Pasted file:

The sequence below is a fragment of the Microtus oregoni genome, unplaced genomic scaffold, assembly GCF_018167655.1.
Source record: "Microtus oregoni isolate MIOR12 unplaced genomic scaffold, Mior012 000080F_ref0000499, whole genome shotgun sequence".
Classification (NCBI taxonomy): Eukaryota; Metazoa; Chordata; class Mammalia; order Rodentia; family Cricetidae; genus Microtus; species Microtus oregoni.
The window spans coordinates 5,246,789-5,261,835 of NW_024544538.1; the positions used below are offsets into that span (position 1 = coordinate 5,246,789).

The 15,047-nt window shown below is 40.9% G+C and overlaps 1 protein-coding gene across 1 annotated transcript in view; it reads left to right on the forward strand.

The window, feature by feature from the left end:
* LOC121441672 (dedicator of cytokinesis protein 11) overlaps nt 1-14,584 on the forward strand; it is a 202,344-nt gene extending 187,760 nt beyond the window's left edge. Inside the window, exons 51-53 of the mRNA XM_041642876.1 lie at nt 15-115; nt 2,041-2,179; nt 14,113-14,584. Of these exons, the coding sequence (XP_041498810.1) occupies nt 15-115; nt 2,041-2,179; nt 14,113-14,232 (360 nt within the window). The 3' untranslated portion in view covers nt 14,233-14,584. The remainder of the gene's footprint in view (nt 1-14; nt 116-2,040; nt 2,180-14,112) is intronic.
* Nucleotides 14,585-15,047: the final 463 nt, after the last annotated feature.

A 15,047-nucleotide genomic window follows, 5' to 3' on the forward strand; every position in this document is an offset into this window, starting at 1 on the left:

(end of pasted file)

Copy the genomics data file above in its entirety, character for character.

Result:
The sequence below is a fragment of the Microtus oregoni genome, unplaced genomic scaffold, assembly GCF_018167655.1.
Source record: "Microtus oregoni isolate MIOR12 unplaced genomic scaffold, Mior012 000080F_ref0000499, whole genome shotgun sequence".
Classification (NCBI taxonomy): Eukaryota; Metazoa; Chordata; class Mammalia; order Rodentia; family Cricetidae; genus Microtus; species Microtus oregoni.
The window spans coordinates 5,246,789-5,261,835 of NW_024544538.1; the positions used below are offsets into that span (position 1 = coordinate 5,246,789).

The 15,047-nt window shown below is 40.9% G+C and overlaps 1 protein-coding gene across 1 annotated transcript in view; it reads left to right on the forward strand.

The window, feature by feature from the left end:
* LOC121441672 (dedicator of cytokinesis protein 11) overlaps nt 1-14,584 on the forward strand; it is a 202,344-nt gene extending 187,760 nt beyond the window's left edge. Inside the window, exons 51-53 of the mRNA XM_041642876.1 lie at nt 15-115; nt 2,041-2,179; nt 14,113-14,584. Of these exons, the coding sequence (XP_041498810.1) occupies nt 15-115; nt 2,041-2,179; nt 14,113-14,232 (360 nt within the window). The 3' untranslated portion in view covers nt 14,233-14,584. The remainder of the gene's footprint in view (nt 1-14; nt 116-2,040; nt 2,180-14,112) is intronic.
* Nucleotides 14,585-15,047: the final 463 nt, after the last annotated feature.

A 15,047-nucleotide genomic window follows, 5' to 3' on the forward strand; every position in this document is an offset into this window, starting at 1 on the left: